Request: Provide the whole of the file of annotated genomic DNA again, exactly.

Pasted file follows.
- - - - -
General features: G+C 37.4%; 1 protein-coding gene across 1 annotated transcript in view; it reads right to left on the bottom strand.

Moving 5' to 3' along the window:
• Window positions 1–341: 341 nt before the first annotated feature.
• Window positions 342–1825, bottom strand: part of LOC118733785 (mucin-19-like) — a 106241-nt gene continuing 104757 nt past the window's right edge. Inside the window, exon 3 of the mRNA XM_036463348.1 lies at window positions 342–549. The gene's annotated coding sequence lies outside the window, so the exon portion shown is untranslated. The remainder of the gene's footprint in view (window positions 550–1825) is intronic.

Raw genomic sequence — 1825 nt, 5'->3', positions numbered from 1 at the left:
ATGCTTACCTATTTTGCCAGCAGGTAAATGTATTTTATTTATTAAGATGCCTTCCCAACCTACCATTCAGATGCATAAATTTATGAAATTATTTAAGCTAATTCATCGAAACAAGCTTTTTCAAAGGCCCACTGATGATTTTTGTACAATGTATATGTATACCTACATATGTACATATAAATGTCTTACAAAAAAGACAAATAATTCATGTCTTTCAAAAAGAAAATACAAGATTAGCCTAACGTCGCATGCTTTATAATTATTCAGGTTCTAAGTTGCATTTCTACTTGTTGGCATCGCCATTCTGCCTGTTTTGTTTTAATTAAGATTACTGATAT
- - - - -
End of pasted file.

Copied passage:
General features: G+C 37.4%; 1 protein-coding gene across 1 annotated transcript in view; it reads right to left on the bottom strand.

Moving 5' to 3' along the window:
• Window positions 1–341: 341 nt before the first annotated feature.
• Window positions 342–1825, bottom strand: part of LOC118733785 (mucin-19-like) — a 106241-nt gene continuing 104757 nt past the window's right edge. Inside the window, exon 3 of the mRNA XM_036463348.1 lies at window positions 342–549. The gene's annotated coding sequence lies outside the window, so the exon portion shown is untranslated. The remainder of the gene's footprint in view (window positions 550–1825) is intronic.

Raw genomic sequence — 1825 nt, 5'->3', positions numbered from 1 at the left:
ATGCTTACCTATTTTGCCAGCAGGTAAATGTATTTTATTTATTAAGATGCCTTCCCAACCTACCATTCAGATGCATAAATTTATGAAATTATTTAAGCTAATTCATCGAAACAAGCTTTTTCAAAGGCCCACTGATGATTTTTGTACAATGTATATGTATACCTACATATGTACATATAAATGTCTTACAAAAAAGACAAATAATTCATGTCTTTCAAAAAGAAAATACAAGATTAGCCTAACGTCGCATGCTTTATAATTATTCAGGTTCTAAGTTGCATTTCTACTTGTTGGCATCGCCATTCTGCCTGTTTTGTTTTAATTAAGATTACTGATAT